Dowd had his own brush with fundamentalism. Despite being raised Catholic, and not a particularly devoted version of Catholicism, after falling into some trouble with substance abuse as a teenager, he experienced a revelation, a vision during his military service in Germany when he was, he said, either 21 or 22. He found himself drawn to an evangelical church, and later enrolled in the Evangel University in Springfield, Missouri.
“I was a young-earth creationist,” he tells me, taking on fully the apocalyptic worldview of the Evangelicals at the time. He worked as a street minister during this time, believing fully that the world was in the end times and that those who did not find their way to Jesus would suffer eternal damnation. He was more of a hardliner than some of the college staff. When he found a textbook at the college that legitimized the theory of evolution, he took a stand against it and publicly declared that “Satan has a hand in this college.”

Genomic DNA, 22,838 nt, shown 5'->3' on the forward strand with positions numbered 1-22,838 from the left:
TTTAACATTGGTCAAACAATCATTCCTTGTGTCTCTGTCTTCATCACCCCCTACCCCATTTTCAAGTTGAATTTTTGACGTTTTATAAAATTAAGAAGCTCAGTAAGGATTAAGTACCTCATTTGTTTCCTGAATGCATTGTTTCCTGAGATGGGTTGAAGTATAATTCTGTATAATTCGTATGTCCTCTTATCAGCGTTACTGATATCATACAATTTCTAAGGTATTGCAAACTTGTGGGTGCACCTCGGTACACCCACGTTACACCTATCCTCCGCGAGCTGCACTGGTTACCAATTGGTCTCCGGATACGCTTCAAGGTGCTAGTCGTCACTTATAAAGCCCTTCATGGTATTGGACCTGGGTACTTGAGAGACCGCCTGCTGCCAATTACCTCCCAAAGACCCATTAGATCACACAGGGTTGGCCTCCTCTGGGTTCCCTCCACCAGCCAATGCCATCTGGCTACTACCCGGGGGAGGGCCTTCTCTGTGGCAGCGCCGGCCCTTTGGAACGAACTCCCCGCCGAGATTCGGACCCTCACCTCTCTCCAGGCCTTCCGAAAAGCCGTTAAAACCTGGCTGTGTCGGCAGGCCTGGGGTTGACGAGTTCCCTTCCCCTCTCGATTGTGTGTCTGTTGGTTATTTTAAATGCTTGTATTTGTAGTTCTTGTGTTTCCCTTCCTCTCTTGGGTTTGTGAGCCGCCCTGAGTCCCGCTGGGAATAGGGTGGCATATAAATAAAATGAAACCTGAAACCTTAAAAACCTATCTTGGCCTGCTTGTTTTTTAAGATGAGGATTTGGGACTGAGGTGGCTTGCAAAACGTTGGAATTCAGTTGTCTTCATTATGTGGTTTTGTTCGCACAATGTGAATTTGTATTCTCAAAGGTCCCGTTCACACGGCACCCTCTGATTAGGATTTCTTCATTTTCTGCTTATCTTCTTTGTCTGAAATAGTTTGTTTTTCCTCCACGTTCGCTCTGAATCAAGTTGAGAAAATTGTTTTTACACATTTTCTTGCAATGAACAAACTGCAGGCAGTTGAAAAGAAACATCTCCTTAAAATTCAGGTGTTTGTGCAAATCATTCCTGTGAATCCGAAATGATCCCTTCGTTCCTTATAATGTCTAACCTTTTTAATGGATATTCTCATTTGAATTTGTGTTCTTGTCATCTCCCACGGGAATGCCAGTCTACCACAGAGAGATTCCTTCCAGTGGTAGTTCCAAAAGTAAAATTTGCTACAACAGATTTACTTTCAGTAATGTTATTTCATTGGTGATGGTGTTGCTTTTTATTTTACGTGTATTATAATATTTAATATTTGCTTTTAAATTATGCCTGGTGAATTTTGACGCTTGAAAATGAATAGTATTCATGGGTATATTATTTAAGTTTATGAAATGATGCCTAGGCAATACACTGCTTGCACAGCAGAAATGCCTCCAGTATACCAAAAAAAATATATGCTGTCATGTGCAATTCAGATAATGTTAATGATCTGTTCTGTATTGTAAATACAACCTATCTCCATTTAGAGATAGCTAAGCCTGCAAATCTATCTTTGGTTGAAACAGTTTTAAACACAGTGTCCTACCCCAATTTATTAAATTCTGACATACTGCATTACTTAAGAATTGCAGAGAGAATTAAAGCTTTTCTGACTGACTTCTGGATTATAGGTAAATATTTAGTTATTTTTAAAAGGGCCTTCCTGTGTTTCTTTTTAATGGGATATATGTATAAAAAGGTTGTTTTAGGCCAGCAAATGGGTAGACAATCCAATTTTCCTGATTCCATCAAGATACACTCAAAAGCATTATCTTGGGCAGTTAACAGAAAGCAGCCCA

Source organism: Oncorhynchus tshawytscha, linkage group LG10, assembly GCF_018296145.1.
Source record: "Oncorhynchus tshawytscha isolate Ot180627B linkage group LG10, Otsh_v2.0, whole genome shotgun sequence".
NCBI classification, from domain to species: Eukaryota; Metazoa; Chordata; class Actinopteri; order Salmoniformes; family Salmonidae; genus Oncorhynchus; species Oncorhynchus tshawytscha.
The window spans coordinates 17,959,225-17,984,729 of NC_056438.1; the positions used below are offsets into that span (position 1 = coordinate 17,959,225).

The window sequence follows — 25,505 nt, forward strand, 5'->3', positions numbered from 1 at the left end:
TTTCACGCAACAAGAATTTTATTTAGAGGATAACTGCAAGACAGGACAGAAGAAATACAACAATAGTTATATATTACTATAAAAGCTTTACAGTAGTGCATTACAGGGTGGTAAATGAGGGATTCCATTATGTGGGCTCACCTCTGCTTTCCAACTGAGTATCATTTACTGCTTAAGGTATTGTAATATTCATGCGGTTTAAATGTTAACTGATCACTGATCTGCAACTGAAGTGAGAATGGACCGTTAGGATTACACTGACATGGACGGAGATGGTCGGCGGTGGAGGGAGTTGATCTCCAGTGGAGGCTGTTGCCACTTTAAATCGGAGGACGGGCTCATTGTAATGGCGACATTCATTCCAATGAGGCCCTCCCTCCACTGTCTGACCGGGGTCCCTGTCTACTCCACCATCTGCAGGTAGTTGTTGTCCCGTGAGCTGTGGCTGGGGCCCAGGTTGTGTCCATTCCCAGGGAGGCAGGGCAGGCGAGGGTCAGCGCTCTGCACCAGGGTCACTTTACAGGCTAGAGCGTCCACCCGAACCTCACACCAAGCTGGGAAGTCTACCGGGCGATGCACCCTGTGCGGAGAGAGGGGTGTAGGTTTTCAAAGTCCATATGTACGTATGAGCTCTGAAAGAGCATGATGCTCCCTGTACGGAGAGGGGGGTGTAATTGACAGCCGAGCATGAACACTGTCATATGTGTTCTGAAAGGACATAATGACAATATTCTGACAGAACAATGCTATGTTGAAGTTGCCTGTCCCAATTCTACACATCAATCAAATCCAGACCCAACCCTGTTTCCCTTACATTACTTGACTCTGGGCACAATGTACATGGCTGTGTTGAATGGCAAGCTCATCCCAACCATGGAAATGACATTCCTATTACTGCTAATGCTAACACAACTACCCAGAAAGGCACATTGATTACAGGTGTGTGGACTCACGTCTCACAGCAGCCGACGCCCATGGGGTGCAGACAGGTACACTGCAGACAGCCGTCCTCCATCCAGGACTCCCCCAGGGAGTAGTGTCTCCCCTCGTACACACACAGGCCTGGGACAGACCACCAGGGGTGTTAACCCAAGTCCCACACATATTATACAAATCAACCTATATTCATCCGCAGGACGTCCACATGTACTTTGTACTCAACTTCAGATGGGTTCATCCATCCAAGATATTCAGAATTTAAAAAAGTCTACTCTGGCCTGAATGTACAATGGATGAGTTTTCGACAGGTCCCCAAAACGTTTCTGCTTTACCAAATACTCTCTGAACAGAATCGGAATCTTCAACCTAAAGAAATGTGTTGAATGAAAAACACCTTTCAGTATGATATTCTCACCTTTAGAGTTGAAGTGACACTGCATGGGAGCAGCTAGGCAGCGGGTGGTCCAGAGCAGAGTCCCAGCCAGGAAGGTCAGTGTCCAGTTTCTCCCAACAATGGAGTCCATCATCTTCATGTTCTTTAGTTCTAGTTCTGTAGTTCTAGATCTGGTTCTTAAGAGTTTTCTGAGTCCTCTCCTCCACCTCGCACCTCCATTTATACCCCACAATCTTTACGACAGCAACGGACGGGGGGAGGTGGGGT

His belief seemed so sustained by the young-earth theory that the idea held by many evangelicals that evolution is a lie and all life in the universe and on earth was created less than 10,000 years ago, that it was through scientific education that Dowd lost his faith. Once he learned of the evidence that supported the theory of evolution, despite the fact that Christian leaders since the very early years of the religion have cautioned that the creation story should be understood symbolically and not literally, the evangelical church lost its hold on him.